Scout’s honor

Published 12:00 am Thursday, June 23, 2016

With archery badges and campfire tales, a Kannapolis lad’s days in the Boy Scouts prepared him for anything.


Over the past 50 years, the Boy Scouts of America has seen many changes; however, one local tradition born in 1967 has not changed. Troop 36, sponsored by the First Presbyterian Church in Kannapolis, began hiking 35 miles each year to Camp John J. Barnhardt in Badin. As many as 50 scouts have hiked at one time or as few as five, but the hike has amazingly continued. The 50th hike will begin Friday, on Iris Avenue in Kannapolis, at the home of R. Don Efird, the first scoutmaster to lead the hike. He will gather with former scouts and scoutmasters on Friday night in Gold Hill to celebrate the golden anniversary of the hike at the Tracy Culp Cabin and pond, where for many years the troop camped en route to Camp Barnhardt. The following article appeared in Our State Magazine 10 years ago.


By Larry D. Efird

Not long ago, I discovered my Boy Scout merit badge sash tucked away in a dresser. Unfolding the sash, I realized that the only tangible memories of those carefree years spent as a disciple of the Boy Scouts of America were those little embroidered badges, slightly bigger than quarters and neatly sewn in rows of three, each holding a story of personal triumph – and sometimes trial. Camping, hiking and swimming are just a few of the grouped collection, which I earned during five years of Thursday night scout meetings and annual trips to summer camp. The sash no longer fits over my shoulders. Although I’ve outgrown this part of my uniform, I’m glad I haven’t outgrown all that scouting taught me.

As far as scout troops go, the members of my Kannapolis troop “humbly” considered ourselves to be a cut above the rest. Numbering about 40 scouts in the late 1960s, we were always the biggest troop at weekend camporees, consistently taking home the most ribbons for our outstanding performances. In fact, nothing but blue ribbons were acceptable to any of us. Red was an embarrassment, and yellow would have been an abomination. We had a reputation to uphold, and we took it seriously. We were, after all, “Troop 36.” Our name was our cherished trademark, and we always wanted to live up to it.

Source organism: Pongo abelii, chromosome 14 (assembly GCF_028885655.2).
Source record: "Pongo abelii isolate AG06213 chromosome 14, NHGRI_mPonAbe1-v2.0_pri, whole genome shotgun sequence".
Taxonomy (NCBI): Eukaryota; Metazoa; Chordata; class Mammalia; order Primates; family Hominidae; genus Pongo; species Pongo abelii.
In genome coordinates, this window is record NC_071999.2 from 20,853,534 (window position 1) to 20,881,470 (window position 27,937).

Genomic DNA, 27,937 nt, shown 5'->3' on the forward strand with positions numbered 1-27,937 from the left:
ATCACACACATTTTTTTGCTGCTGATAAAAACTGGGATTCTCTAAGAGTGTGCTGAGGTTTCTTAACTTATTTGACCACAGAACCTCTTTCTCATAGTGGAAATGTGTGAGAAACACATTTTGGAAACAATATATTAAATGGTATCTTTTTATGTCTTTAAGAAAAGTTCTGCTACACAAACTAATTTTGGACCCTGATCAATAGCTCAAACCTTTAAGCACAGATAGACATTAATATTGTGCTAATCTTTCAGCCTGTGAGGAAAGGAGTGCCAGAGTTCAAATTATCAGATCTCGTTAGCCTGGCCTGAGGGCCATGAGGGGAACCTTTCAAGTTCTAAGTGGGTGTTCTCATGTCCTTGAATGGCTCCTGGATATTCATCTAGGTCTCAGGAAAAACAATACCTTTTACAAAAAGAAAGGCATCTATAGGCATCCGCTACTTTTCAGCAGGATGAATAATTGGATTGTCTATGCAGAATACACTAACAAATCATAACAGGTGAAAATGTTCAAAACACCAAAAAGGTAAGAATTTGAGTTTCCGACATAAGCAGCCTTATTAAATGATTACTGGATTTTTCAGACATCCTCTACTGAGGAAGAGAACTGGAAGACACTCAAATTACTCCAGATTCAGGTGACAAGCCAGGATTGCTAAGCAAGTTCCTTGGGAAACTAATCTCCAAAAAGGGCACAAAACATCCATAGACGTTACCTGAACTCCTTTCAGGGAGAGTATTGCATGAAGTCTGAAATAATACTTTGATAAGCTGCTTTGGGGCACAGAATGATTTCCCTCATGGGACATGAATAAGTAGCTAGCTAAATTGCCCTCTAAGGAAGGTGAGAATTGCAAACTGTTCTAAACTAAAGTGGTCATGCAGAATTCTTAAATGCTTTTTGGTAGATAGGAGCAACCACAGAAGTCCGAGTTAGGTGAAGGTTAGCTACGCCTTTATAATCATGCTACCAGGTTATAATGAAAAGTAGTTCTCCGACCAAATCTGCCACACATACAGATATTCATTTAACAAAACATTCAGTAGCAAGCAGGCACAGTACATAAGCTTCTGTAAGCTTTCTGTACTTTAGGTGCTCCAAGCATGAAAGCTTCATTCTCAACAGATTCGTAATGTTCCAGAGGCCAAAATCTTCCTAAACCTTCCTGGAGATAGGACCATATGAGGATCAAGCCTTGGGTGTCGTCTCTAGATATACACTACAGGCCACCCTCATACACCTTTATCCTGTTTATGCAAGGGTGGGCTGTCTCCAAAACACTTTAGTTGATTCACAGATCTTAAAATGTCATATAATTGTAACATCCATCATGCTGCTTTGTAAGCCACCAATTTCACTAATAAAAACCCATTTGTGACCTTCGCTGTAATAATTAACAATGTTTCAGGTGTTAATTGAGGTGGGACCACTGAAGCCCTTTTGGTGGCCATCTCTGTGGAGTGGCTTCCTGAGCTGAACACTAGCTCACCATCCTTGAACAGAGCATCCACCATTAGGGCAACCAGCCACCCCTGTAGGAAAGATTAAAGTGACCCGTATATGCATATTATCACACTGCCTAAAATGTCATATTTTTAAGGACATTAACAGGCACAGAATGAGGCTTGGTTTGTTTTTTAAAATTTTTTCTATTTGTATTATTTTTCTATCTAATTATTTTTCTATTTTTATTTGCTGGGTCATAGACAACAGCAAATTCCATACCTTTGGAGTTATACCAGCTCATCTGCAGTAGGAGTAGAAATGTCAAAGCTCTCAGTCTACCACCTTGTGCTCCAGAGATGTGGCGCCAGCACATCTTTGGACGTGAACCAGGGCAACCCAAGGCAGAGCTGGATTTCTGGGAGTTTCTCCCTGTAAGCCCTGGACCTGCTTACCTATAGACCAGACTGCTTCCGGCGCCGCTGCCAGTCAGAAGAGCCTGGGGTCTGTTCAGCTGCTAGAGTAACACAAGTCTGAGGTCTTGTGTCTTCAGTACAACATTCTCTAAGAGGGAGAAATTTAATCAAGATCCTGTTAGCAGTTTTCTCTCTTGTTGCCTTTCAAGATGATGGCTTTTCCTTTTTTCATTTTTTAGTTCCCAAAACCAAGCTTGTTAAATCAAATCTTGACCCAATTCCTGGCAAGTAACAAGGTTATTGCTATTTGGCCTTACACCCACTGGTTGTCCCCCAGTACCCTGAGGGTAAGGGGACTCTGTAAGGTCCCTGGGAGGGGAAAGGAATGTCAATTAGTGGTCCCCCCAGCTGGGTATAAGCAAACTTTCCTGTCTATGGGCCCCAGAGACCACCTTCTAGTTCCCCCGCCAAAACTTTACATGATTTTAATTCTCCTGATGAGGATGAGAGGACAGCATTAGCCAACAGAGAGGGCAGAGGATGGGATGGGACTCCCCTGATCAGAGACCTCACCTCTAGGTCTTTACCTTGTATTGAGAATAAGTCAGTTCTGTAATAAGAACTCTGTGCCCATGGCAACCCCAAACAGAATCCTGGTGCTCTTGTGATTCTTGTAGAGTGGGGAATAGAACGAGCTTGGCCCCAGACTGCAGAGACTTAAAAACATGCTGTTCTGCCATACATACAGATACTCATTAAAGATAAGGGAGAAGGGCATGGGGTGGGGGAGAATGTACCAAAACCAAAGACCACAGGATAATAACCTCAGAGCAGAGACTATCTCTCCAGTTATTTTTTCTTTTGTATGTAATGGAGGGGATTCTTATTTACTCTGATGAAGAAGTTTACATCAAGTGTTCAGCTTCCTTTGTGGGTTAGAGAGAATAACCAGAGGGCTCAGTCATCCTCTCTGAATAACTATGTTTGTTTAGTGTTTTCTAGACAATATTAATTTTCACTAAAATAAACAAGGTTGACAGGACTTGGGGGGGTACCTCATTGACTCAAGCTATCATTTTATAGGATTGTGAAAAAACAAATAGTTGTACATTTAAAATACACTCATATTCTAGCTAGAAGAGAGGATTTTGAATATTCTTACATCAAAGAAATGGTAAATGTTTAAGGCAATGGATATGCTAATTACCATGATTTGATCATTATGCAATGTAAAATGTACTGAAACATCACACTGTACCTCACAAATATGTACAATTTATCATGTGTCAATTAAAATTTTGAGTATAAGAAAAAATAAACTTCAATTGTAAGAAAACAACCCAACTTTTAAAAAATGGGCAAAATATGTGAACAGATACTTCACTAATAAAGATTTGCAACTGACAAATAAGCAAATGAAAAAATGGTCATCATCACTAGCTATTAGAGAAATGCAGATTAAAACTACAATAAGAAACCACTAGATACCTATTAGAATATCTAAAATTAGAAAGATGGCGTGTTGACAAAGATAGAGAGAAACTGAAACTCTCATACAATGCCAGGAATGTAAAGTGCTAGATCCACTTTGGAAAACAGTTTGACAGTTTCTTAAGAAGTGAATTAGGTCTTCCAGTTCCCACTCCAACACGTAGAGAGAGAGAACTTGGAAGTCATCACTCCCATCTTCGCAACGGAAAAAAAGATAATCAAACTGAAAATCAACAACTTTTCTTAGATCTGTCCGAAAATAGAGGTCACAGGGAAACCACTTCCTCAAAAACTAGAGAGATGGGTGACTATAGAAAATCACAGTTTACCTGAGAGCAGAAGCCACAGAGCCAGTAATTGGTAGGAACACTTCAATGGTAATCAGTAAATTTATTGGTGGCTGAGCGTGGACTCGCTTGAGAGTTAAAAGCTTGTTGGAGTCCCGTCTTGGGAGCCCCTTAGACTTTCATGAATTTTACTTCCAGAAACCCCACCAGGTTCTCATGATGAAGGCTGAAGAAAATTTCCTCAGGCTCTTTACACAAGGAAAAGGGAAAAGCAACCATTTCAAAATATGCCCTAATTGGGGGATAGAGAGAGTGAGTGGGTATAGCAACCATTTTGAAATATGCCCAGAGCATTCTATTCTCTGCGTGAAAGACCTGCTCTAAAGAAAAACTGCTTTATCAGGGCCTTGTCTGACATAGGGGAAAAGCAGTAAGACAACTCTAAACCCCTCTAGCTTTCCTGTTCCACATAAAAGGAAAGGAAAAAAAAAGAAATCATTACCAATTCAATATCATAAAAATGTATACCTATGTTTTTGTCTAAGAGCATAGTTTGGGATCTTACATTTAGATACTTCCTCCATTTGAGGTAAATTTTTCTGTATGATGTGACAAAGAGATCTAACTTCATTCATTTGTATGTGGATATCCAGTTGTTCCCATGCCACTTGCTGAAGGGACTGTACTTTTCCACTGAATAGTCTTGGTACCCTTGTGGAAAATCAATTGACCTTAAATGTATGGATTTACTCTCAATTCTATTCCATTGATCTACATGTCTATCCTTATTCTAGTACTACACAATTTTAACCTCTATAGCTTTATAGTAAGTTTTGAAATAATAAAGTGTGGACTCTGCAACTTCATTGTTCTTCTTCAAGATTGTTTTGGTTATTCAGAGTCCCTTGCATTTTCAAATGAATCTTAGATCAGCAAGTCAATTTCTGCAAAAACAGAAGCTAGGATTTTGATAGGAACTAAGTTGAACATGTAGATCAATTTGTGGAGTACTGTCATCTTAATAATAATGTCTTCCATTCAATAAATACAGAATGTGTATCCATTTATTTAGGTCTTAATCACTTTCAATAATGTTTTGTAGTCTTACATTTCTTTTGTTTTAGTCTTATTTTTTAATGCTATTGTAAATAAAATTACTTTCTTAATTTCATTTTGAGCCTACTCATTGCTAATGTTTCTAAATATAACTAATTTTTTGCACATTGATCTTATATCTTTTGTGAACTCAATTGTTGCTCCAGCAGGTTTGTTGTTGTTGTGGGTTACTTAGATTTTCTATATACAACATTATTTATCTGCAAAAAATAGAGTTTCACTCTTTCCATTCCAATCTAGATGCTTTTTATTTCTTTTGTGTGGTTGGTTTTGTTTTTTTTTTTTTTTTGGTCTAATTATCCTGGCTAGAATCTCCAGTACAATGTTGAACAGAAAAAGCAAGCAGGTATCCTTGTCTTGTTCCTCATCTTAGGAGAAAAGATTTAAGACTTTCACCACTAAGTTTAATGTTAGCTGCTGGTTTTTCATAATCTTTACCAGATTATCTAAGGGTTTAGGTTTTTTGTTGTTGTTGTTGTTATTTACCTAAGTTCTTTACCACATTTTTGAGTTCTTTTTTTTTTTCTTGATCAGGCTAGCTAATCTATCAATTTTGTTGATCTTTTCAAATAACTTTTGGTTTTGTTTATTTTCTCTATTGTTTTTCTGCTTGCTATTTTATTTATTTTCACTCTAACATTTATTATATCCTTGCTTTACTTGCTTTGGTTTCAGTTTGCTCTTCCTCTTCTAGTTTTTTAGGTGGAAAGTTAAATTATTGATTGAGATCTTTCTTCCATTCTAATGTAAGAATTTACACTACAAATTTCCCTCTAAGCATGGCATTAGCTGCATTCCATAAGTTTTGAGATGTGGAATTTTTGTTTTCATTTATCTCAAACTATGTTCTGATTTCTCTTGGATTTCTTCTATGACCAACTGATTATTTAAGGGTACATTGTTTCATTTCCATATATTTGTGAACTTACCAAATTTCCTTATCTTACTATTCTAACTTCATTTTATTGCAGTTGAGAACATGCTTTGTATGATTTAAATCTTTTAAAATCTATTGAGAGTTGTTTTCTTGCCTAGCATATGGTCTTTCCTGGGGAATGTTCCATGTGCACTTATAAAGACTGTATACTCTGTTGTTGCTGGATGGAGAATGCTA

Our leaders were the reason we succeeded, no doubt. They gave us the best of everything, but most of all they gave us their time. We thought our scoutmaster was a clone of John Wayne. Not only did he look and talk like the “Duke,” he knew how to motivate us as well, if not through his rugged persona, through his metaphorical humor. He was a walking thesaurus of southern phrases, filled with those colorful expressions and similes strictly indigenous to this part of the country. They were never canned or forced, but always spiced up his conversations like small squirts of Texas Pete on generous helpings of mushy black-eyed peas. If anyone else had tried to say them, they wouldn’t have had the same sense of life or passion. He epitomized the “man’s man,” and we were glad to follow wherever he led us.

On the march

Over the years, many of us accepted the scout challenge of hiking more than 100 miles in a single year. Some of our scouts went to Philmont Scout Ranch, way out in New Mexico, to add to their ambulatory odometers. Most of our hikes, although challenging, were local, taking us across private farmland, through muddy creeks, under barbed-wire fences and across occupied pastures containing not-so-friendly bulls.

We made a few trips to Myrtle Beach and other sites of interest, riding to those locations in the luxury of our ’53 Chevy bus. One summer we hiked all the way up Mount Mitchell, which made us all grateful that we lived in the Piedmont. Other trips found us turning purple in the frigid waters of clear mountain creeks, which left us breathless after we finally had the courage to submerge ourselves in their currents.